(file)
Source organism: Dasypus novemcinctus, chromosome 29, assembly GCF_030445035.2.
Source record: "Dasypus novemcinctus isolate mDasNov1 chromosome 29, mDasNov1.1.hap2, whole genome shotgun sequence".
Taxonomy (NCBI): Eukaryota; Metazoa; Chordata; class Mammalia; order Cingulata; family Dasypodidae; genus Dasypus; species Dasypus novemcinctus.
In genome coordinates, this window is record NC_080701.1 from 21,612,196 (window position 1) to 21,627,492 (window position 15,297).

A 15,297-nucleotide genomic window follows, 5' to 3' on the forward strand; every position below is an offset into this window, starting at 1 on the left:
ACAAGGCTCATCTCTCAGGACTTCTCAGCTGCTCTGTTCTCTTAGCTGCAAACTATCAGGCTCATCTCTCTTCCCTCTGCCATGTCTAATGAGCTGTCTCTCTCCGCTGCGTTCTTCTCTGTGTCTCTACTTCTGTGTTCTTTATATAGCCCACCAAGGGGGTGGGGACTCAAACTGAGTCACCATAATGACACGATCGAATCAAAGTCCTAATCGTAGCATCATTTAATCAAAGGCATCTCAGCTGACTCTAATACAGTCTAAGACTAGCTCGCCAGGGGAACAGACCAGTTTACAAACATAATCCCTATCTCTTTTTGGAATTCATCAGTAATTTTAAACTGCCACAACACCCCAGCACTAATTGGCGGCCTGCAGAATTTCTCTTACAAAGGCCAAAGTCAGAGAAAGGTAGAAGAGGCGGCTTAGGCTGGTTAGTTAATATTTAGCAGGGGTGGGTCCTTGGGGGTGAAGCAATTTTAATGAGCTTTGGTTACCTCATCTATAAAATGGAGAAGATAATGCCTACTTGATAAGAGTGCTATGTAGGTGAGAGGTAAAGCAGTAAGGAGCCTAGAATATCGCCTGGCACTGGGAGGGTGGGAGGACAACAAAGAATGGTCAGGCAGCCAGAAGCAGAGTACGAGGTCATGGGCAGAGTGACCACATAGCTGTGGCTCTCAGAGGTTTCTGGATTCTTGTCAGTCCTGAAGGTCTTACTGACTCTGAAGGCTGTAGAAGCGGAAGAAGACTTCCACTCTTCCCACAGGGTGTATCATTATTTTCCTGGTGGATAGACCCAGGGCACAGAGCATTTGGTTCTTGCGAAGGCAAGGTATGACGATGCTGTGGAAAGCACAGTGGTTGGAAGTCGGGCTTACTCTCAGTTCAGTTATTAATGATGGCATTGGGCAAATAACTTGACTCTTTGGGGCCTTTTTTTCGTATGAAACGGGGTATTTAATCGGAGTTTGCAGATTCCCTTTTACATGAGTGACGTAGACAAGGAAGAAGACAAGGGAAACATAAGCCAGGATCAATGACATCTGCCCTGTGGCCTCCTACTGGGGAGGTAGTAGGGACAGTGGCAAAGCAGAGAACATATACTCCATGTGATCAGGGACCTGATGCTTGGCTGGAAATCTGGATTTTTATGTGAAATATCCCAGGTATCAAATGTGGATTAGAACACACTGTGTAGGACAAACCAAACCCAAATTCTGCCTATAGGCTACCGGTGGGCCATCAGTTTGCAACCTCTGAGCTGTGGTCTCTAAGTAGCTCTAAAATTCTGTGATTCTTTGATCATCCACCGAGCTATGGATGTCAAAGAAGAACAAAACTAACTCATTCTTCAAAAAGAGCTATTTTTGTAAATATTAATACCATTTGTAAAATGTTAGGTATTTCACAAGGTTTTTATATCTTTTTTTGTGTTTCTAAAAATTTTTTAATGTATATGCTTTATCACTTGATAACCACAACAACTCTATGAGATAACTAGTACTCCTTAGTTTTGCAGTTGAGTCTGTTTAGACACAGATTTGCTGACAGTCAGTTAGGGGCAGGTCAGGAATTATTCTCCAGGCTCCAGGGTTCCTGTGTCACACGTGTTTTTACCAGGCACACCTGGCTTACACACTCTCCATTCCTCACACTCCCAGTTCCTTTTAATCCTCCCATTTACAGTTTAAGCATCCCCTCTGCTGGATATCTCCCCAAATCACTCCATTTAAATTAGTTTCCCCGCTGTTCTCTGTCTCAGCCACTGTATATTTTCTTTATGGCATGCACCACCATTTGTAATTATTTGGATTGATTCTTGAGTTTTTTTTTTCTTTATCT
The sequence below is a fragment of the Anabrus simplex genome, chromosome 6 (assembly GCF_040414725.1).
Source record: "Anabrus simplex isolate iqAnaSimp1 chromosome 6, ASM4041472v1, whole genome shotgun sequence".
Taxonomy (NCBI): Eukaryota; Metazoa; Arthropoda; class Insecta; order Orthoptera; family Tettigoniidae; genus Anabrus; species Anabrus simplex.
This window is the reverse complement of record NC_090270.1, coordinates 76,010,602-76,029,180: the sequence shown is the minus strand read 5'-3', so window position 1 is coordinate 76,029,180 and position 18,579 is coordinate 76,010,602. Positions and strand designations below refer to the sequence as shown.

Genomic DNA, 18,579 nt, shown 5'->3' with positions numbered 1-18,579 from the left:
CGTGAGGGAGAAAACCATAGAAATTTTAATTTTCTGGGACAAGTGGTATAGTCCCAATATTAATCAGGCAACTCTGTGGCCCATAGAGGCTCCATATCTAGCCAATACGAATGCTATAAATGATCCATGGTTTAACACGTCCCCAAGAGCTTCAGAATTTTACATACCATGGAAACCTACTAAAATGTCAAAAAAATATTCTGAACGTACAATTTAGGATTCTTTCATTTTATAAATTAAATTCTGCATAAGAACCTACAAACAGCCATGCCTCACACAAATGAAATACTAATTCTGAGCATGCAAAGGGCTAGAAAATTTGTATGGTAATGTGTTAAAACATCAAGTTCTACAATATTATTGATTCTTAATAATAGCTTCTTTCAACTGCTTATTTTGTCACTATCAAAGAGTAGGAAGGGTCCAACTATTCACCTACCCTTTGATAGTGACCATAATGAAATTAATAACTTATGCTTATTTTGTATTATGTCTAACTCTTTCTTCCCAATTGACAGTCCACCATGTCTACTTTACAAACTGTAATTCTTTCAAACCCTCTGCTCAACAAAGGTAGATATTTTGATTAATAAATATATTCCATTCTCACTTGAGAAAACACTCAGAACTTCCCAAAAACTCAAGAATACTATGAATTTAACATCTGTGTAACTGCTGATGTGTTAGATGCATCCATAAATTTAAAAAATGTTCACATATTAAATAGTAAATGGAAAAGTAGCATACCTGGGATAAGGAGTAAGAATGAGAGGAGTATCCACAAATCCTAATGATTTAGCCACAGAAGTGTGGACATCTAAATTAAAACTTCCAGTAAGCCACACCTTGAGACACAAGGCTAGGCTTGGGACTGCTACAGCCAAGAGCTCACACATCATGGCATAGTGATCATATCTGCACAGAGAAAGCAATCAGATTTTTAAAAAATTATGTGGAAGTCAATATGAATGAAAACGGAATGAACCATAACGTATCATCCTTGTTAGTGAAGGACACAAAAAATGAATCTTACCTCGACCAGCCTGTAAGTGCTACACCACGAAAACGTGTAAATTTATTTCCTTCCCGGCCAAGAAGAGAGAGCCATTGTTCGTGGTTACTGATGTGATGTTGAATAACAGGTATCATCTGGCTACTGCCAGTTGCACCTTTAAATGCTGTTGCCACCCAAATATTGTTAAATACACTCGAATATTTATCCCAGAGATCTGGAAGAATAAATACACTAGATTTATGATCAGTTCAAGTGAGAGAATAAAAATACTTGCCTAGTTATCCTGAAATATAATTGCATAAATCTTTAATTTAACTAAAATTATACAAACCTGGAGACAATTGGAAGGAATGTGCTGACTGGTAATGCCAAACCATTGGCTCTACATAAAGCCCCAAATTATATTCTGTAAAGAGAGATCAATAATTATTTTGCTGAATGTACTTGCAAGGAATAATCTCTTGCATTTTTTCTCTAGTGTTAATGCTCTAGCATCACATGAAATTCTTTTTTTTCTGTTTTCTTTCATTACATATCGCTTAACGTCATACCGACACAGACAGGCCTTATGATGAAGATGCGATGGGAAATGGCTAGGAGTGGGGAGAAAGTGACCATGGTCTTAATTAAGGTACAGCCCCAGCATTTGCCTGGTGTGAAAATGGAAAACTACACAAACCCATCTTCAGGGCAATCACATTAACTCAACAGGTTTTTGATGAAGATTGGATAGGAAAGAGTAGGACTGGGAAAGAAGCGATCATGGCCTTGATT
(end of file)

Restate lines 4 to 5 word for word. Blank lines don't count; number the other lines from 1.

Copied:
In genome coordinates, this window is record NC_080701.1 from 21,612,196 (window position 1) to 21,627,492 (window position 15,297).

A 15,297-nucleotide genomic window follows, 5' to 3' on the forward strand; every position below is an offset into this window, starting at 1 on the left: